All of you, who have ever been involved in a development project know that writing documentation is somehow not a very popular duty. Documentation is an eternal issue of open-source software because the authors are usually not forced to make great documentation. At least, documentation is not a primary goal. Unlike commercial software. There exists usually a well-maintained process of documenting things and some authority to give it a check. As a result, the open-source users are often left to Googling, fragmented information, and they have to wait for a while until their learning curve takes off.
Corporate Knowledge Management
Many corporations are relying on commercial software without realizing that they don’t own the process. If access to the software would be lost, what would be the consequences? Open-source is much more suitable for the management of corporate knowledge because the user technically owns the process. It’s all under the roof. As a result, open-source is very suitable as a basis for in-house software and for maintaining the unique proprietary know-how of the enterprise.
Here we go again, robustness is generally a highly important ability of any simulation software. While commercial code is from the beginning developed to be as robust as possible (in terms of convergence and input data) to please its users who are willing to pay for it, open-source is typically being developed for a single application where it shows the best possible performance, but the robustness is typically not on the top of the priorities. As a result, commercial codes in their ready-made form are in general more robust than open-source codes.
In real life, every project is different. And at the end of the day, the devil is always hidden in the detail. It often happens that the project that is currently on the table requires something a little bit different than you have at hand. Sometimes it’s a term in governing equations to add or to remove. Sometimes it’s a different results file formatting. It may be necessary to recompile the software to resolve the hardware or OS compatibility issue. For all that cases, open-source serves much better because it is very flexible (remember the source code is open).
Where are we going?
As we can see, open-source has many advantages as well as disadvantages compared to commercial software. However, for productive simulations, the vast majority of simulation engineers are still using commercial software. Even if open-source can do the same at very interesting conditions. I have discussed this phenomenon with some business partners, clients, competitors, and people who are well aware of market numbers. It seems that the drawbacks like the extra effort and required skills, together with vendor-lock-in, discourage engineers from putting open-source massively on production. It’s clear that those users who already have a working solution based on commercial software, are much less tempted to try the open-source. For them, cost savings (using open-source) are not the top decisive factor. It’s not easy to make changes to the concept that is working. It’s too risky.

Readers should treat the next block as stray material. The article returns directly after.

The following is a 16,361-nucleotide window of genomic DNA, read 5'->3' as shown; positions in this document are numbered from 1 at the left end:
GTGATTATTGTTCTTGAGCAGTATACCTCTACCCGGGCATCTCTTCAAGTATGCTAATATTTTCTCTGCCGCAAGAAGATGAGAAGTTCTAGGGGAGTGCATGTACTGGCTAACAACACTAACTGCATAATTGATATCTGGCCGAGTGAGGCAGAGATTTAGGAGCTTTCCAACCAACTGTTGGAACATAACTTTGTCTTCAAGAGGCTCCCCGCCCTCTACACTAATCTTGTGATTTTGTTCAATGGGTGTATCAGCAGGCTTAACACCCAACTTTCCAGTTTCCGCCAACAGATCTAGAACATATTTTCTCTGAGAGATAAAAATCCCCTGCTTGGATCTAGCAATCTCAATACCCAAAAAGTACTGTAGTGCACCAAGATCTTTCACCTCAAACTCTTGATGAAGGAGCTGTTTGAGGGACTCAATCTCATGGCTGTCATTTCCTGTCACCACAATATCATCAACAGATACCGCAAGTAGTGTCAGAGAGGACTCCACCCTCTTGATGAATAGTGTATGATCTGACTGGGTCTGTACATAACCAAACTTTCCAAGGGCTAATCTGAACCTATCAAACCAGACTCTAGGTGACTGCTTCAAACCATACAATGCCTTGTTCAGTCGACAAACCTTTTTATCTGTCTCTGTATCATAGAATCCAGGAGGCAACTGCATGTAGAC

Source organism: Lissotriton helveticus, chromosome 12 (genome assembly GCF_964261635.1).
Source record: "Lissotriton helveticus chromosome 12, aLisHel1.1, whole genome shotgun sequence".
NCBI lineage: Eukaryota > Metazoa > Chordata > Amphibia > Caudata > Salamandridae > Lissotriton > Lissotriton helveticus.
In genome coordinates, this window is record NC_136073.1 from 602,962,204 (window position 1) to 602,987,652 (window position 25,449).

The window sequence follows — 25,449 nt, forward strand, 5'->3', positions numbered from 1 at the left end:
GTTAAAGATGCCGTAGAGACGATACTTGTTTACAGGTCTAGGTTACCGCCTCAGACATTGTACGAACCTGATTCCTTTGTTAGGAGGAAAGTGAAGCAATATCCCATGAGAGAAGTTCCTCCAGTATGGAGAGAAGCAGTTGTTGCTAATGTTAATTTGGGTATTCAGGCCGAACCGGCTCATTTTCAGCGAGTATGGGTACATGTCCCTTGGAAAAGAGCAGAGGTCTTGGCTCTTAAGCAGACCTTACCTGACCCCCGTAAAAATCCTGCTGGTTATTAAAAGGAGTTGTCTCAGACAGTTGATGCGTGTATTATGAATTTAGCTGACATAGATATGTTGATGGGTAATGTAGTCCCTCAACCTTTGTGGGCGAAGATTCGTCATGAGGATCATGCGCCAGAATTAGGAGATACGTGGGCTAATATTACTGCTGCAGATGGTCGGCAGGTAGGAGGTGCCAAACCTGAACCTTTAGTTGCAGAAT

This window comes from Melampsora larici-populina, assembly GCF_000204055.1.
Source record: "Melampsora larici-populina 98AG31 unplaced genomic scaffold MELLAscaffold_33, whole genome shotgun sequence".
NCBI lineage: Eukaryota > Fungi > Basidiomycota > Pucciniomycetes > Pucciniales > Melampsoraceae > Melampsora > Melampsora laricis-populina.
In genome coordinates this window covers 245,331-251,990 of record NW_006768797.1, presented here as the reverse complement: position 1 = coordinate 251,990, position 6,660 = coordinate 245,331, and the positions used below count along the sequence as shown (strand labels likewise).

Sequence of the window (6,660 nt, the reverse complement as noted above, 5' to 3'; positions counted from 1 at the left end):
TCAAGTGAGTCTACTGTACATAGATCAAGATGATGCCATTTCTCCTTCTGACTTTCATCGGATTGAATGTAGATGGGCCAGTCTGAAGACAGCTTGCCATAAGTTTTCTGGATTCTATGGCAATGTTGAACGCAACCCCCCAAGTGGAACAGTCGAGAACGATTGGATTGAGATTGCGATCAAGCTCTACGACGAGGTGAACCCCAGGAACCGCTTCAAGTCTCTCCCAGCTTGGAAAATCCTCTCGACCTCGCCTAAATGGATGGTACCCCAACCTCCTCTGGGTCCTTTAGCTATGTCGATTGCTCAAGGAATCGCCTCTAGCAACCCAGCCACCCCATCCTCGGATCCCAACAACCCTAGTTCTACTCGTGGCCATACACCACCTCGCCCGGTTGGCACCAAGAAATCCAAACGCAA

On the other hand, open-source seems to be very viable if you want to create something new. It definitely fits and grows in environments with the start-up mindset rather than the established mindset (we have always done it this way). On top of that, sharing code doesn’t steal your knowledge. Sharing may help others and can give you valuable feedback. It’s people and their skills that are the most valuable corporate asset – not lines of code.
All in all, open-source is polarizing the simulation scene. Some people like it, and some people hate it. The game we play here is not about what is better. It’s rather about where are we going and what equipment are we taking with us. And I deeply believe that open-source is well set up and oriented to the future. Technology is rapidly developing, and to keep pace, we need to have flexible, transparent, and open (source) tools. I bet all my reputation that many new big things are still to come. The development is extremely expensive. The CAE technology is fairly complex and it’s next to impossible to make it just starting from scratch. Building up something on a solid basis of open-source might be the most effective way.
I am personally very optimistic and believe that open-source is the future of CAE. Because it’s transparent and accessible, it will always be here, everybody is welcome and it’s only up to us, engineers, what we will make out of it.
Feel free to let me know your opinion about this topic. I’ll be always happy to discuss it and see where it can take us.